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(Inside Science) — A new species of giant pterosaur has been discovered in the Dinosaur Park Formation in Alberta, Canada, whose snowy, windy winters gave Cryodrakon its name. Based on the largest vertebra yet found of this species, adults may have possessed wingspans of roughly 10 meters (33 feet).
“That’s an animal probably comparable to a giraffe in height — more than 4 meters [13 feet] — and maybe 200 kilograms [441 pounds] or so, though estimates of mass especially vary a lot for this group,” said study lead author David Hone, a paleontologist at Queen Mary University of London.
Although these fossils were unearthed in desolate badlands, the area had a climate similar to the Mediterranean back when Cryodrakon was alive, about 75 million years ago. Crocodile fossils were also found in this region, “which always rule out very cold temperatures,” Hone said.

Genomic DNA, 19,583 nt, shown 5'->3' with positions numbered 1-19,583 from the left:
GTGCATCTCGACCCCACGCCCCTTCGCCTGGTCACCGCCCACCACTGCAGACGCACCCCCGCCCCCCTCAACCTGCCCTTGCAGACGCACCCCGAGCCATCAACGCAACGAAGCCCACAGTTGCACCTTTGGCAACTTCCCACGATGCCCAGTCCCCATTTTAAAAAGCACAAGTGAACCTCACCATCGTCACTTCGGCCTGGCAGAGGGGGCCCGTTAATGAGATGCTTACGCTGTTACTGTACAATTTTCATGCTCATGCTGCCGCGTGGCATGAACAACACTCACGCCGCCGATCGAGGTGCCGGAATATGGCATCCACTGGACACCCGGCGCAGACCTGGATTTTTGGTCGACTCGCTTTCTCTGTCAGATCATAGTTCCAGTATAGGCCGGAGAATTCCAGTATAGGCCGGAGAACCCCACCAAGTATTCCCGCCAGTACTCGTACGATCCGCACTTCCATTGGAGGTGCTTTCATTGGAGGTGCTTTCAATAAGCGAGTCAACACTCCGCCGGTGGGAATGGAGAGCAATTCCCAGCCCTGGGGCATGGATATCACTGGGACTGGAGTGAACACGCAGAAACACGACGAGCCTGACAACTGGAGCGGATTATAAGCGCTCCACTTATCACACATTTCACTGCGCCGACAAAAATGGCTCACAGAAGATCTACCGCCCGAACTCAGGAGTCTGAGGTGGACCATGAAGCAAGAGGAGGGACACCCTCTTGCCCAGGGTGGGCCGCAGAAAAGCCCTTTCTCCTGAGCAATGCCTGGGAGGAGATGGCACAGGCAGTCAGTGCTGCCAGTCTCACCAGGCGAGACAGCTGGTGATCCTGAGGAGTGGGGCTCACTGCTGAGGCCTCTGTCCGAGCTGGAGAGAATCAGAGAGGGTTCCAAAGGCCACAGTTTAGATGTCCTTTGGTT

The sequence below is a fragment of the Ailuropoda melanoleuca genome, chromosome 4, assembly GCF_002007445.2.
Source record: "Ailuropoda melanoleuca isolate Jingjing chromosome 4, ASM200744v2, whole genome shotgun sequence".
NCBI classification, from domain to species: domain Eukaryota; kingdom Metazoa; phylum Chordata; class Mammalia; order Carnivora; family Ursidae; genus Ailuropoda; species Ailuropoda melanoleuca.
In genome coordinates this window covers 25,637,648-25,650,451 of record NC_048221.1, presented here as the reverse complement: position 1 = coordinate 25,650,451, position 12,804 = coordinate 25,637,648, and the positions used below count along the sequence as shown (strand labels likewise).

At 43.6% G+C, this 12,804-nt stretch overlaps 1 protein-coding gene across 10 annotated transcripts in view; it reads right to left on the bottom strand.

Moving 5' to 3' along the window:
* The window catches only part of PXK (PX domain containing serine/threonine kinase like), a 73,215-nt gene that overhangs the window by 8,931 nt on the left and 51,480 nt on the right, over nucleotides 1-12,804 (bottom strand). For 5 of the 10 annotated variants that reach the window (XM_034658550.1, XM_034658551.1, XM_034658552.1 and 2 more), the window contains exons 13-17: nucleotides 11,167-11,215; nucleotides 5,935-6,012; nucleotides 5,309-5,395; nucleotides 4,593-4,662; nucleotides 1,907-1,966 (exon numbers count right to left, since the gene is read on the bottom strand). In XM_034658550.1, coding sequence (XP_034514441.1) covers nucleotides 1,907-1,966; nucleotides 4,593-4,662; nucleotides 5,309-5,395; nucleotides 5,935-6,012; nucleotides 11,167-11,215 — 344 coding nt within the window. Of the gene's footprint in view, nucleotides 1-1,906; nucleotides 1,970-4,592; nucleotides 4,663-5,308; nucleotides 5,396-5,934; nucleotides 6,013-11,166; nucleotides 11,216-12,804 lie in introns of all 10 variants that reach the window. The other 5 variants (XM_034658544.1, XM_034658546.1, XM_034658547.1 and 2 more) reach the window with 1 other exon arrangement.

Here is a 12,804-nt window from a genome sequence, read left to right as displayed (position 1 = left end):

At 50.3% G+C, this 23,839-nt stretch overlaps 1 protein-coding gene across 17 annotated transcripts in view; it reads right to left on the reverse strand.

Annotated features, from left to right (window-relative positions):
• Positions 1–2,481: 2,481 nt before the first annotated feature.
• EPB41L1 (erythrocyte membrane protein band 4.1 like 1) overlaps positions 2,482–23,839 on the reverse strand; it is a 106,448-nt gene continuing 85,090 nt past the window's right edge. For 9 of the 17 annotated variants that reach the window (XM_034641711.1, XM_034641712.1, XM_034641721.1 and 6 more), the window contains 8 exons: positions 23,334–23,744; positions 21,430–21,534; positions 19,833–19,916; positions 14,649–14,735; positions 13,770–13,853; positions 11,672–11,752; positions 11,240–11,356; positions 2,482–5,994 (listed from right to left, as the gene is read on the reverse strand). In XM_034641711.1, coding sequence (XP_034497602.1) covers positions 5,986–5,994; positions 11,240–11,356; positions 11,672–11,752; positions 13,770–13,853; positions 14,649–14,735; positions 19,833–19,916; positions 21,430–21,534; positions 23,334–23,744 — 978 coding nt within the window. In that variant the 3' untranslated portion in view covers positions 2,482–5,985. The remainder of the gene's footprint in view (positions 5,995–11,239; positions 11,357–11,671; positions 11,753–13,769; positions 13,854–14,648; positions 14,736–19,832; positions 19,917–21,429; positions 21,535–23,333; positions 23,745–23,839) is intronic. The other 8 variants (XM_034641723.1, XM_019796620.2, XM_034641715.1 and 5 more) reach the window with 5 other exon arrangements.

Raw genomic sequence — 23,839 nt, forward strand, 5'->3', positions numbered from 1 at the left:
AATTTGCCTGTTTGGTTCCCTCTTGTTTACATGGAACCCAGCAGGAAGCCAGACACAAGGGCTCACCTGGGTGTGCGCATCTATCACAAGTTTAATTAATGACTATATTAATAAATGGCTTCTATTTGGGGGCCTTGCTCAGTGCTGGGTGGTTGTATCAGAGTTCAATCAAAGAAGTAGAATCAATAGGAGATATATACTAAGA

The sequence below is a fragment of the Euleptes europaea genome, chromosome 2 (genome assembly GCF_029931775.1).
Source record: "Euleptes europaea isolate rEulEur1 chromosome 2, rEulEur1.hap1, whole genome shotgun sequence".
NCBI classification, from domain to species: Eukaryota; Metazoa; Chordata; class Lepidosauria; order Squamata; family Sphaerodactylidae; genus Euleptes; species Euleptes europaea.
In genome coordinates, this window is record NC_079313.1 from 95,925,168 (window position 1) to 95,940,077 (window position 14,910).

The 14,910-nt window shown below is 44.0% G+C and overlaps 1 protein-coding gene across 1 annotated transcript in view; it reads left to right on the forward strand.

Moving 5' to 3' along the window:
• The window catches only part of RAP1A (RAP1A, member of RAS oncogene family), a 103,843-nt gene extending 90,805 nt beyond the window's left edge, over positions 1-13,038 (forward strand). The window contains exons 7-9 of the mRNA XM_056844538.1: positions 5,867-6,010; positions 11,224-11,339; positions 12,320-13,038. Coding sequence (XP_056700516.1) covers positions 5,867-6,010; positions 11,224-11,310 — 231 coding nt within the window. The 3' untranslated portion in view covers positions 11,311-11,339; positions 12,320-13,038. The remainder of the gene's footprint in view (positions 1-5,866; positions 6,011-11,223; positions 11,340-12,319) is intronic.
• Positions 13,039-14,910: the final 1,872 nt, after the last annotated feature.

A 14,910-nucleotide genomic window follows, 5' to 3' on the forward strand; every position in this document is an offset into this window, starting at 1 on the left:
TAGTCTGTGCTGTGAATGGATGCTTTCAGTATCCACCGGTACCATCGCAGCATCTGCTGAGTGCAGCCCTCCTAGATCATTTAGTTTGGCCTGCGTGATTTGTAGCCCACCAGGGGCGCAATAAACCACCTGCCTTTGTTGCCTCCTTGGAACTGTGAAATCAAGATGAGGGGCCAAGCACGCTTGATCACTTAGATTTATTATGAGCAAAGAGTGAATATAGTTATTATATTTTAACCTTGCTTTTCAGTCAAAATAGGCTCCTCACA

Despite their likely capacity to cross oceanic distances in flight, “we think generally these were animals that lived more inland,” Hone said. “They would have eaten any small animals they could — baby dinosaurs, mammals, lizards, and so on — and may have scavenged too.” They may have been prey for large predators such as tyrannosaurs and crocodiles, he said.
Hone and his colleagues plan to investigate the internal structure of this pterosaur’s humerus, corresponding to the human upper arm bone, to see where the bone was strongest, which should in turn yield insights on how the reptile flew, walked, took flight and landed, Hone said.
The scientists detailed their findings Sept. 10 in the Journal of Vertebrate Paleontology.
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